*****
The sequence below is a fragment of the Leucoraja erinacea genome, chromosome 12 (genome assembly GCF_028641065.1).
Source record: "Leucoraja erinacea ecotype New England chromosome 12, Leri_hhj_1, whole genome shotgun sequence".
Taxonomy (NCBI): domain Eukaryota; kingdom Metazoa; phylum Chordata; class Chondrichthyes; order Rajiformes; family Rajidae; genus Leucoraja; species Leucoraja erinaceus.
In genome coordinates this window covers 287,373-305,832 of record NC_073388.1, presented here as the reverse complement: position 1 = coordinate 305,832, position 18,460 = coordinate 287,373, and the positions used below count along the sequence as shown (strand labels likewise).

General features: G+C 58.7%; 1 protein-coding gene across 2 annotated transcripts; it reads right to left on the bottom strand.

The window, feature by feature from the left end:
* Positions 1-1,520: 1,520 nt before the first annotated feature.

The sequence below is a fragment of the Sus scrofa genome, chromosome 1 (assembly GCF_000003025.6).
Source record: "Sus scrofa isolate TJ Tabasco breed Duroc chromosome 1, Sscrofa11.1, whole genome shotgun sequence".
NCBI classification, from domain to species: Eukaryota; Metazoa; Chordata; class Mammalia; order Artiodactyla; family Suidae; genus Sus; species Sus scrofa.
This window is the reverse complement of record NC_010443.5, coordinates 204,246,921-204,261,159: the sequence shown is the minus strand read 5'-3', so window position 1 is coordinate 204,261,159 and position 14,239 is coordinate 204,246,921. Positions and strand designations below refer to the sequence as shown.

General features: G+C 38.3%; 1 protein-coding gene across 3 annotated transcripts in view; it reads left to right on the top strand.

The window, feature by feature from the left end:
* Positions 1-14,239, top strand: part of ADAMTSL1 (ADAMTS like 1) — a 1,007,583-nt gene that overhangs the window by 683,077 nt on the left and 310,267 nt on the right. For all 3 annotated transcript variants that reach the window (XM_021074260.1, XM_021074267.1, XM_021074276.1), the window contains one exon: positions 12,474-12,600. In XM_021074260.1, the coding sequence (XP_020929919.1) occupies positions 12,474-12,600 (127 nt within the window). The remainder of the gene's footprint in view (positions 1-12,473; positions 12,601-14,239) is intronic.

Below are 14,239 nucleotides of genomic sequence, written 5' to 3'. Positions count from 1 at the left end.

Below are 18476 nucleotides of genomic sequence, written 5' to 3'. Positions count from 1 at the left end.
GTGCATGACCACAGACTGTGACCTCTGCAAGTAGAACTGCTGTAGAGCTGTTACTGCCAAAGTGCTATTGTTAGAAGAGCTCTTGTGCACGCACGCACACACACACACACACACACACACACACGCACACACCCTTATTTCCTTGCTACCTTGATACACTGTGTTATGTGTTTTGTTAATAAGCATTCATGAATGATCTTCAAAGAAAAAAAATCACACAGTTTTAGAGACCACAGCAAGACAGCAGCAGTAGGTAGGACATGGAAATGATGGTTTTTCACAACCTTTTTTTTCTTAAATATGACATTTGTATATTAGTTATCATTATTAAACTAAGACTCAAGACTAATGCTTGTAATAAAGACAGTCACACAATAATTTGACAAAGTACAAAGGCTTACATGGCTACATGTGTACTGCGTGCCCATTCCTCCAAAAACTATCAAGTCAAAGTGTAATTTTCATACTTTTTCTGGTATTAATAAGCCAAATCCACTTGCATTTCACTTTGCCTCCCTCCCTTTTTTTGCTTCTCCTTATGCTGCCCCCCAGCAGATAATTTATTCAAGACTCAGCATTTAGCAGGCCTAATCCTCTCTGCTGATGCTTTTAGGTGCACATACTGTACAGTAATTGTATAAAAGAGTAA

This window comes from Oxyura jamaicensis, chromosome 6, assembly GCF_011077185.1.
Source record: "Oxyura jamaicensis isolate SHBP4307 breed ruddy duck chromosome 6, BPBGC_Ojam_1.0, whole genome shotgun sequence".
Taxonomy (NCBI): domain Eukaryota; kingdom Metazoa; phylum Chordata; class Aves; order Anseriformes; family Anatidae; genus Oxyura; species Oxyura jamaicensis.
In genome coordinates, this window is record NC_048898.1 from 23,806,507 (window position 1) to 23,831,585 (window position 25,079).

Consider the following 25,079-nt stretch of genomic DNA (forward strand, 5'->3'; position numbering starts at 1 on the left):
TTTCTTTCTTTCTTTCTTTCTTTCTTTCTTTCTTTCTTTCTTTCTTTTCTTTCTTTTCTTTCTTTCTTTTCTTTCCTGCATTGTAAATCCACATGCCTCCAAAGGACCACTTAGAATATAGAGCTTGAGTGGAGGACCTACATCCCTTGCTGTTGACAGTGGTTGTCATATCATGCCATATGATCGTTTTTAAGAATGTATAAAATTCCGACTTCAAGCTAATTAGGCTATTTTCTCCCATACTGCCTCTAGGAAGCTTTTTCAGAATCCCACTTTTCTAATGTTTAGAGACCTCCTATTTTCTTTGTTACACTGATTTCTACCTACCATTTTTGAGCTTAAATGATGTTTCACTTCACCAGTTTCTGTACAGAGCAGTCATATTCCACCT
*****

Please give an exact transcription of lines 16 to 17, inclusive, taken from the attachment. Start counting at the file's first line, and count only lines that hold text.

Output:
Below are 18476 nucleotides of genomic sequence, written 5' to 3'. Positions count from 1 at the left end.
GTGCATGACCACAGACTGTGACCTCTGCAAGTAGAACTGCTGTAGAGCTGTTACTGCCAAAGTGCTATTGTTAGAAGAGCTCTTGTGCACGCACGCACACACACACACACACACACACACACACGCACACACCCTTATTTCCTTGCTACCTTGATACACTGTGTTATGTGTTTTGTTAATAAGCATTCATGAATGATCTTCAAAGAAAAAAAATCACACAGTTTTAGAGACCACAGCAAGACAGCAGCAGTAGGTAGGACATGGAAATGATGGTTTTTCACAACCTTTTTTTTCTTAAATATGACATTTGTATATTAGTTATCATTATTAAACTAAGACTCAAGACTAATGCTTGTAATAAAGACAGTCACACAATAATTTGACAAAGTACAAAGGCTTACATGGCTACATGTGTACTGCGTGCCCATTCCTCCAAAAACTATCAAGTCAAAGTGTAATTTTCATACTTTTTCTGGTATTAATAAGCCAAATCCACTTGCATTTCACTTTGCCTCCCTCCCTTTTTTTGCTTCTCCTTATGCTGCCCCCCAGCAGATAATTTATTCAAGACTCAGCATTTAGCAGGCCTAATCCTCTCTGCTGATGCTTTTAGGTGCACATACTGTACAGTAATTGTATAAAAGAGTAA